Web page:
Is it just me, or was this all just a little too comfortable for a derby day win? You know how you should be feeling. The jangling nerves, the desperation with which you scream your head off as if you’re impacting each pattern of play with your own vocal chords. The total, utter negativity with which you begin the match feeling, no matter how well your team has been playing. As they say, form goes out of the window.
Let’s be honest, this has never had the genuine feel of a derby. Those feelings are best reserved for them lot in Sandwell. This was The Hashtag Derby, as Tim Spiers coined, The Social Media Mongrel Derby, The Make-Believe Derby, The Not-Really-A-Derby Derby. It all obviously stems from that couple of coincidental seasons in the Championship, when Aston Villa’s hierarchy decided to throw some shade our way, while we cruised to the Championship title. It was akin to shouting at the neighbours two or three doors down for playing their music too loudly, all the while knowing it isn’t really an inconvenience to your life and that they’re just having a better time than you, you miserable old fools.
But while the two great institutions of Midlands football don’t have any real rivals to hate, we’ll keep up this faux Midlands battleground to send our soldiers to do battle. Shit on the Villa, eh? (Just doesn’t feel right…)
Or maybe we really do all hate Aston Villa now, in which case I ask you how could you possibly hate something that displayed quite vividly over the course of 90 minutes its genuine inferiority? Nobody hates poor football teams – they’re not threatening enough to hate. At least this is what I spent the majority of the game feeling. That tension that rises as the opposition approaches the box, heightened by the fact its a local rival, just never took hold of me. I commented that last time out in the Premier League we produced our best first half of the season, but we usurped that at the first time of asking. It reminded me a lot of the last time Villa visited Molineux, when they spent most of the half wandering around aimlessly, dreaming of better times when they were competitive in a game, only this time we capitalised on our dominance with a goal.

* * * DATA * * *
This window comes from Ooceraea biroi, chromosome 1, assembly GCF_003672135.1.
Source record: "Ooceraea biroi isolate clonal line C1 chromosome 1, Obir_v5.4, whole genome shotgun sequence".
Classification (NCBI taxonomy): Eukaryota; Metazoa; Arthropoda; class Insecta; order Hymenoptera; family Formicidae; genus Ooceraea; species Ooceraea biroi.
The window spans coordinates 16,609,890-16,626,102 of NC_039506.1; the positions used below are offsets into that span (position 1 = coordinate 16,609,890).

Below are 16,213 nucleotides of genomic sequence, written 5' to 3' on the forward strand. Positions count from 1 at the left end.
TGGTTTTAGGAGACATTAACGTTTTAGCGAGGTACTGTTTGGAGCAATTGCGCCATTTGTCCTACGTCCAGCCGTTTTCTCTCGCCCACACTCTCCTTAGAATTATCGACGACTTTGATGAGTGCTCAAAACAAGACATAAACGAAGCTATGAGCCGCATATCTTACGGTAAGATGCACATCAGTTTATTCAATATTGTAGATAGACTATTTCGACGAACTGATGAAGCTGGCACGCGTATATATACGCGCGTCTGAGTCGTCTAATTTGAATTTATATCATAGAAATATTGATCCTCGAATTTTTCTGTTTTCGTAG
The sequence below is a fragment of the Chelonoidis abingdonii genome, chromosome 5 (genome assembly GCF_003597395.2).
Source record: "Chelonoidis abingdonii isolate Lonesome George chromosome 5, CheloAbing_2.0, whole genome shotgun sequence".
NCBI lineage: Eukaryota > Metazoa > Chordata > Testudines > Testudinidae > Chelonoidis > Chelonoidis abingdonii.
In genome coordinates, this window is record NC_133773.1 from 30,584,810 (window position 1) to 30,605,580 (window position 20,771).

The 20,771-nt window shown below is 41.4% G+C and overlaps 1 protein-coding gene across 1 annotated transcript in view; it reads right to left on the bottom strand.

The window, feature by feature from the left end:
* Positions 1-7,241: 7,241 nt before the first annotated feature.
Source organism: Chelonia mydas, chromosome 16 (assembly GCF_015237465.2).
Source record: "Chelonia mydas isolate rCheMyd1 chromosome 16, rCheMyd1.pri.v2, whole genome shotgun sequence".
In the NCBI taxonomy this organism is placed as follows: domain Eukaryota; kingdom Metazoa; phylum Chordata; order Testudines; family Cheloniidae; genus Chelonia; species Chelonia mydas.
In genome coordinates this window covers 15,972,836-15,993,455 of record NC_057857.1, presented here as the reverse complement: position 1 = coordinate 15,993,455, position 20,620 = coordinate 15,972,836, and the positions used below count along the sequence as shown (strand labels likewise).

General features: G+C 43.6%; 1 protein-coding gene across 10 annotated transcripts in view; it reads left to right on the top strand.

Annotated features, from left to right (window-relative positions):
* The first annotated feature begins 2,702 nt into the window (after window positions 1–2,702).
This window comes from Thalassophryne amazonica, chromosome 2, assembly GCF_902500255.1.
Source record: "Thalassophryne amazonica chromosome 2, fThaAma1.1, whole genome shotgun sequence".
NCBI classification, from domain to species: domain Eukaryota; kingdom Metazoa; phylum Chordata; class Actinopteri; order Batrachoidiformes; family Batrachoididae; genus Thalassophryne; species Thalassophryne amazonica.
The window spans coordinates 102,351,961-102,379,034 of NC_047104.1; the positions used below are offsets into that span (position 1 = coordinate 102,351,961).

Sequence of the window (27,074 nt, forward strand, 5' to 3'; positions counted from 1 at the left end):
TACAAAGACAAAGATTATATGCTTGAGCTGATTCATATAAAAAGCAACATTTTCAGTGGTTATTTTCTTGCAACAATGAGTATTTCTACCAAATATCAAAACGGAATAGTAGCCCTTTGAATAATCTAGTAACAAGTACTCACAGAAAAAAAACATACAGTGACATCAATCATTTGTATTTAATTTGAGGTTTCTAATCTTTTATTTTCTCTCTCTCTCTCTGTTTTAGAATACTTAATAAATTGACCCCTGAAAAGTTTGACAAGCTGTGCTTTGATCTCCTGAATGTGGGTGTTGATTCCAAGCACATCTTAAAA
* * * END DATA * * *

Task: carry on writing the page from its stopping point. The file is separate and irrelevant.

You expect a reaction, of course you do and Villa were better after the half time break, but still there was a distinct lack of a threat. How far have Brazil fallen to be calling on Wesley as a reserve striker?
I hate to say I told you so, but the reversion to 3-4-3 that I’ve calling for appears to have done the trick. We’re back in our groove, with Ruben Neves and Joao Moutinho in particular enjoying themselves with the abundance of options now ahead of the ball. I’d actually suggest Diogo Jota and Raul Jimenez weren’t quite at their best, but with Adama Traore thriving on the right, alongside Matt Doherty, Wolves were able to carry an extra threat that 3-5-2 doesn’t allow. This was Traore’s best 90 minutes in a Wolves shirt, only just better than his Man City showing having consistently been a thorn in the left-hand side of the Villa defence.
It took a while to put the game to bed and this is something we can all agree could do with some work – collectively 62 shots at goal have produced four goals against Arsenal, Slovan Bratislava and Aston Villa – with Jota missing a particularly good chance. But we’re getting close to reaching the kind of form we all know we can produce. Here we sit, one point off fifth, without hitting top gear yet – this league is there to be grasped and made a success of. A kinder run of fixtures – the type which we fell foul of last year – awaits us now and if we do get some more from the likes of Jota I can see this winning run continuing. But for now, we can bask in the glory of a Midlands Derby victory over the international break.
Let the Social Media rambling re-commence….